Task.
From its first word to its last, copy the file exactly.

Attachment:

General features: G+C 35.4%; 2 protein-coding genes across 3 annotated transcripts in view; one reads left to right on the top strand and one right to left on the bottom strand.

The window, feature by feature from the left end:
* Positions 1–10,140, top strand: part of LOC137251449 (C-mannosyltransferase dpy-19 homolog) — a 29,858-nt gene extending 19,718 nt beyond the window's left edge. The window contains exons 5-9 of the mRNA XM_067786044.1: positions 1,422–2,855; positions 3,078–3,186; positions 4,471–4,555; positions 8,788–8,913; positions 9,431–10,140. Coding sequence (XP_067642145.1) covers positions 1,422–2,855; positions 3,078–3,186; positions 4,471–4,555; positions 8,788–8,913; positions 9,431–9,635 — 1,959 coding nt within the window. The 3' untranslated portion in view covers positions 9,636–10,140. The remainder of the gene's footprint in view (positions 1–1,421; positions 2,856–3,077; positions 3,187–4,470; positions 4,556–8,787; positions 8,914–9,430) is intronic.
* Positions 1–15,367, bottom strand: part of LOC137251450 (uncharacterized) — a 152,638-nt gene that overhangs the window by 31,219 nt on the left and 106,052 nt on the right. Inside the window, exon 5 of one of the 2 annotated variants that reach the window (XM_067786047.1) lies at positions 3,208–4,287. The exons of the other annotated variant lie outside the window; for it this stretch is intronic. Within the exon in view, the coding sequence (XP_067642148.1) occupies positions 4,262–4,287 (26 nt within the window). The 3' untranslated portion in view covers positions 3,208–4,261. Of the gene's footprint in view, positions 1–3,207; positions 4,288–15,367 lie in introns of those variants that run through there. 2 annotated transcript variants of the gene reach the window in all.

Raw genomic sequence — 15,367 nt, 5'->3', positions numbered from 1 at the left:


General features: G+C 35.4%; 2 protein-coding genes across 3 annotated transcripts in view; one reads left to right on the top strand and one right to left on the bottom strand.

The window, feature by feature from the left end:
* Positions 1–10,140, top strand: part of LOC137251449 (C-mannosyltransferase dpy-19 homolog) — a 29,858-nt gene extending 19,718 nt beyond the window's left edge. The window contains exons 5-9 of the mRNA XM_067786044.1: positions 1,422–2,855; positions 3,078–3,186; positions 4,471–4,555; positions 8,788–8,913; positions 9,431–10,140. Coding sequence (XP_067642145.1) covers positions 1,422–2,855; positions 3,078–3,186; positions 4,471–4,555; positions 8,788–8,913; positions 9,431–9,635 — 1,959 coding nt within the window. The 3' untranslated portion in view covers positions 9,636–10,140. The remainder of the gene's footprint in view (positions 1–1,421; positions 2,856–3,077; positions 3,187–4,470; positions 4,556–8,787; positions 8,914–9,430) is intronic.
* Positions 1–15,367, bottom strand: part of LOC137251450 (uncharacterized) — a 152,638-nt gene that overhangs the window by 31,219 nt on the left and 106,052 nt on the right. Inside the window, exon 5 of one of the 2 annotated variants that reach the window (XM_067786047.1) lies at positions 3,208–4,287. The exons of the other annotated variant lie outside the window; for it this stretch is intronic. Within the exon in view, the coding sequence (XP_067642148.1) occupies positions 4,262–4,287 (26 nt within the window). The 3' untranslated portion in view covers positions 3,208–4,261. Of the gene's footprint in view, positions 1–3,207; positions 4,288–15,367 lie in introns of those variants that run through there. 2 annotated transcript variants of the gene reach the window in all.

Raw genomic sequence — 15,367 nt, 5'->3', positions numbered from 1 at the left: